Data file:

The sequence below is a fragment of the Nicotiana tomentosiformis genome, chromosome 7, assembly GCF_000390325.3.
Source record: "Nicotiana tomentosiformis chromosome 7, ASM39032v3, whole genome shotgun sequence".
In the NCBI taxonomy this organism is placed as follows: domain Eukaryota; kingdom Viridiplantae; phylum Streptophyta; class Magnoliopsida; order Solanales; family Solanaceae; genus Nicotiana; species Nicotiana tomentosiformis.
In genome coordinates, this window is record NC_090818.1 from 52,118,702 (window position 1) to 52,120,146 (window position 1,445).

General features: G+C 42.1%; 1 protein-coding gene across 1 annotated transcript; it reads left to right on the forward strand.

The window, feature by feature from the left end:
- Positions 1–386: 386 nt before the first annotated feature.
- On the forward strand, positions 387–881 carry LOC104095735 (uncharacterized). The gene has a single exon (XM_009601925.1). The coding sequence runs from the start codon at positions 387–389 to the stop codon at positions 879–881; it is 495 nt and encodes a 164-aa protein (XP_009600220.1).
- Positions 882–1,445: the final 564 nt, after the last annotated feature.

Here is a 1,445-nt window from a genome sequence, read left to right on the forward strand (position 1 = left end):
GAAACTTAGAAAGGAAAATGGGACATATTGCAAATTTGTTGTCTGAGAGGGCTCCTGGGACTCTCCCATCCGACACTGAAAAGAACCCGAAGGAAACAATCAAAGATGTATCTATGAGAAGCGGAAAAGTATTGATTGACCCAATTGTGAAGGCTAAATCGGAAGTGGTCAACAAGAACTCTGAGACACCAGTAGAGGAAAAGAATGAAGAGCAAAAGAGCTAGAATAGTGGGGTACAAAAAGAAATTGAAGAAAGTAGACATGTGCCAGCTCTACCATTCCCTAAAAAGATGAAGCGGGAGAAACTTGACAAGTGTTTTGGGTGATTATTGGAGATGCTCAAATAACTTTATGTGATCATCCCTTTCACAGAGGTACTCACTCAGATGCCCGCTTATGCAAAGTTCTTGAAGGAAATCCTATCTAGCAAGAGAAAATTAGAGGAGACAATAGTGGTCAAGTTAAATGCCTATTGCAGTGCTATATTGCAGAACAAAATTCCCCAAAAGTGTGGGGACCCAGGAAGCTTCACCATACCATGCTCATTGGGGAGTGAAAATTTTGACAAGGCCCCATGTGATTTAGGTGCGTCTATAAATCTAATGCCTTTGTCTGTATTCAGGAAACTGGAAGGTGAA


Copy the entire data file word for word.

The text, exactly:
The sequence below is a fragment of the Nicotiana tomentosiformis genome, chromosome 7, assembly GCF_000390325.3.
Source record: "Nicotiana tomentosiformis chromosome 7, ASM39032v3, whole genome shotgun sequence".
In the NCBI taxonomy this organism is placed as follows: domain Eukaryota; kingdom Viridiplantae; phylum Streptophyta; class Magnoliopsida; order Solanales; family Solanaceae; genus Nicotiana; species Nicotiana tomentosiformis.
In genome coordinates, this window is record NC_090818.1 from 52,118,702 (window position 1) to 52,120,146 (window position 1,445).

General features: G+C 42.1%; 1 protein-coding gene across 1 annotated transcript; it reads left to right on the forward strand.

The window, feature by feature from the left end:
- Positions 1–386: 386 nt before the first annotated feature.
- On the forward strand, positions 387–881 carry LOC104095735 (uncharacterized). The gene has a single exon (XM_009601925.1). The coding sequence runs from the start codon at positions 387–389 to the stop codon at positions 879–881; it is 495 nt and encodes a 164-aa protein (XP_009600220.1).
- Positions 882–1,445: the final 564 nt, after the last annotated feature.

Here is a 1,445-nt window from a genome sequence, read left to right on the forward strand (position 1 = left end):
GAAACTTAGAAAGGAAAATGGGACATATTGCAAATTTGTTGTCTGAGAGGGCTCCTGGGACTCTCCCATCCGACACTGAAAAGAACCCGAAGGAAACAATCAAAGATGTATCTATGAGAAGCGGAAAAGTATTGATTGACCCAATTGTGAAGGCTAAATCGGAAGTGGTCAACAAGAACTCTGAGACACCAGTAGAGGAAAAGAATGAAGAGCAAAAGAGCTAGAATAGTGGGGTACAAAAAGAAATTGAAGAAAGTAGACATGTGCCAGCTCTACCATTCCCTAAAAAGATGAAGCGGGAGAAACTTGACAAGTGTTTTGGGTGATTATTGGAGATGCTCAAATAACTTTATGTGATCATCCCTTTCACAGAGGTACTCACTCAGATGCCCGCTTATGCAAAGTTCTTGAAGGAAATCCTATCTAGCAAGAGAAAATTAGAGGAGACAATAGTGGTCAAGTTAAATGCCTATTGCAGTGCTATATTGCAGAACAAAATTCCCCAAAAGTGTGGGGACCCAGGAAGCTTCACCATACCATGCTCATTGGGGAGTGAAAATTTTGACAAGGCCCCATGTGATTTAGGTGCGTCTATAAATCTAATGCCTTTGTCTGTATTCAGGAAACTGGAAGGTGAA